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Public Radio's Environmental News Magazine (follow us on Google News)

January 29, 1999

Air Date: January 29, 1999


Global Warming: Coral Reefs at Risk / Daniel Grossman

Living On Earth’s Daniel Grossman reports that researchers are finding new diseases attacking coral reefs off the Florida Keys. As they scramble to explain the outbreaks, some scientists say that warmer ocean temperatures could be an important factor. (03:21)

"A Civil Action," South-American Style

Amazonian Indians from Ecuador and Peru are facing off against Texaco once again in a New York federal courtroom. The rain-forest dwellers accuse Texaco of illegally dumping more than thirty billion gallons of oily toxic waste into the rivers and lakes of their homelands. Living On Earth spoke with Cristobal (kris-TOE-bal) Bonifaz, a lead attorney for the Indians. (04:16)

Brown's Town / Peter Thompson

Why is Jerry Brown, a well-known national figure, taking a job as a mayor of a mid-sized city? Brown was recently sworn in as chief executive of Oakland, California. He says national politics in America has bottomed out. He argues that it's in cities like Oakland that America's democracy can be revived and solutions can be found to environmental crises. But he's long on rhetoric and short on details. Living On Earth’s Peter Thomson reports. (09:50)

Canada Looks out for Cows / Suzanne Elston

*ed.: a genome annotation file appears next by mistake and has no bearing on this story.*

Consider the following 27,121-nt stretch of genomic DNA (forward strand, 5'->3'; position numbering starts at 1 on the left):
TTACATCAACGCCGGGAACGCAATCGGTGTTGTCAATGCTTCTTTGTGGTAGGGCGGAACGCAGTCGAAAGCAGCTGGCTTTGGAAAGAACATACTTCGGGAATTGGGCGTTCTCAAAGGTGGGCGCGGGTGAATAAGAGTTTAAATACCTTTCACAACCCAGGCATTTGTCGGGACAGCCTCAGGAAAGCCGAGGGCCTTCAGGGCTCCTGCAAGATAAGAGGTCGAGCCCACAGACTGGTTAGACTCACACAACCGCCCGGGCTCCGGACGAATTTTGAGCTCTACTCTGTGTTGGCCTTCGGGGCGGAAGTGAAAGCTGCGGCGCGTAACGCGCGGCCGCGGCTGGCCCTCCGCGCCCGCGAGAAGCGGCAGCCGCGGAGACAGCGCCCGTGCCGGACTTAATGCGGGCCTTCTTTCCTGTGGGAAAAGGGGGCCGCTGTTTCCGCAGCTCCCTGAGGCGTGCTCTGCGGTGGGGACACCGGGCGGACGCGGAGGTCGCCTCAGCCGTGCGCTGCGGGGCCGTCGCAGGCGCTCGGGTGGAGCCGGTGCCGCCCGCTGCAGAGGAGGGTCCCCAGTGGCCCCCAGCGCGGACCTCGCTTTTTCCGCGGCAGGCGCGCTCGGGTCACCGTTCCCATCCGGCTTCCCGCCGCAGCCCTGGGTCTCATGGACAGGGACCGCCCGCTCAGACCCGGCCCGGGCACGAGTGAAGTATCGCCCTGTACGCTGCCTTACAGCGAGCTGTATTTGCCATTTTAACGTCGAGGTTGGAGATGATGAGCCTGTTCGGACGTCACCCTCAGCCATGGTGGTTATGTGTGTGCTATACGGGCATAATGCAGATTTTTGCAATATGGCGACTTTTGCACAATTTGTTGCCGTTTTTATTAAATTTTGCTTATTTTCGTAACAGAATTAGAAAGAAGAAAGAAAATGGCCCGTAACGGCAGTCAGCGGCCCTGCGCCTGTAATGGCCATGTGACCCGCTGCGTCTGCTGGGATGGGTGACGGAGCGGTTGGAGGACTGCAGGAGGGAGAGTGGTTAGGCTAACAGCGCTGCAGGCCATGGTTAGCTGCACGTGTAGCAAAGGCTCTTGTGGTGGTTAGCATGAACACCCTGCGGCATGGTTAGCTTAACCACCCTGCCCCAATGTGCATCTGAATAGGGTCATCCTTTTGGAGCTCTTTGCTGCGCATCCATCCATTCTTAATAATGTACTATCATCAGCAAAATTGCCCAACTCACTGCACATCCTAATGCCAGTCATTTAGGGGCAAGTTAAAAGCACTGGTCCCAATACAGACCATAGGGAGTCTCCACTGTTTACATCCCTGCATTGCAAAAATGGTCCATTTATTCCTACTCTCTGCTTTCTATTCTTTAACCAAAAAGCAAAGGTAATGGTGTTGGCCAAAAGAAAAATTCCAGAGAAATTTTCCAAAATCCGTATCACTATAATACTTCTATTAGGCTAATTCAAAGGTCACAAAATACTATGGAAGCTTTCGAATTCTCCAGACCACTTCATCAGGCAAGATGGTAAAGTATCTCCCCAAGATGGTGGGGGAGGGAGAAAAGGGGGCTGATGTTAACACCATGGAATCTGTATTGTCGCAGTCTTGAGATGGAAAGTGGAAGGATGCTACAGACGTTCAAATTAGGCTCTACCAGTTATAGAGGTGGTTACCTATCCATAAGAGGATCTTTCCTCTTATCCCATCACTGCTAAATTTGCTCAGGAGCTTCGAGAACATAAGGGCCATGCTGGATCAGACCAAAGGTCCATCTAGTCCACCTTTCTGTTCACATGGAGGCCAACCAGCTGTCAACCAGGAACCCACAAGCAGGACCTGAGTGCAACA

The Canadian government recently rejected Monsanto’s application to use Bovine Growth Hormone in that country’s cows. But the ruling had nothing to do with the hormone’s human health impacts. Instead, Canadian commentator Suzanne Elston says they were protecting the health of their herds. (02:30)

The Living on Earth Almanac

This week, facts about... the great Arctic Freeze of 1899. (01:30)

Ordinary People, Extraordinary Cars / Jeff Hoffman

In California, which has the strictest air pollution standards in America, the private electric car is gaining ground. Reporter Jeff Hoffman spent a day with a Bay Area family who gave up a Volvo to test-drive Honda’s new electric car. (08:35)

The Limits of MTBE / Robert Braile

Technology has brought us a long way towards a cleaner environment, but commentator Robert Braile observes that the controversy over the gasoline additive MTBE suggests technology can only go so far. (02:20)

Garden Spot: Plants for Those Winter Blues

The cold, dark days of winter cause many people to feel depressed. Living On Earth’s Traditional Gardener, Michael Weishan, has some relief for the winter doldrums in the form of aromatic plants. (04:43)

Reindeer Herders Under Threat

The Nenets, reindeer herders in Russia's frozen arctic, depend on their animals for survival. They employ every part of the deer. But their way of life is now under threat: their territory sits on one of the largest reserves of natural gas in the world and a gas pipeline under construction poses immense problems for the Nenets and their herds. William Gasperini reports. (07:45)

Show Credits and Funders

Show Transcript

HOST: Steve Curwood
REPORTERS: Daniel Grossman, Peter Thomson, Jeff Hoffman, William Gasperini
GUESTS: Cristobal Bonifaz, Michael Weishan
COMMENTATORS: Suzanne Elston, Robert Braile

(Theme music intro)

CURWOOD: From National Public Radio, this is Living on Earth.

(Music up and under)

CURWOOD: I'm Steve Curwood.

Jerry Brown, twice the Governor of California and frequent Presidential candidate, is giving up the national stage to go local as mayor of Oakland, California. He says it's the only way to revive civil society and get the environment back on track.

BROWN: In America today politics are dead. The two major parties are corrupt. The President is being impeached for perjury and abuse of power and all the rest of it. His accusers are highly partisan and lack credibility themselves. This overall political system is in a crisis stage. Yet in a city and in the city of Oakland in particular, there's still a vibrant, Democratic culture.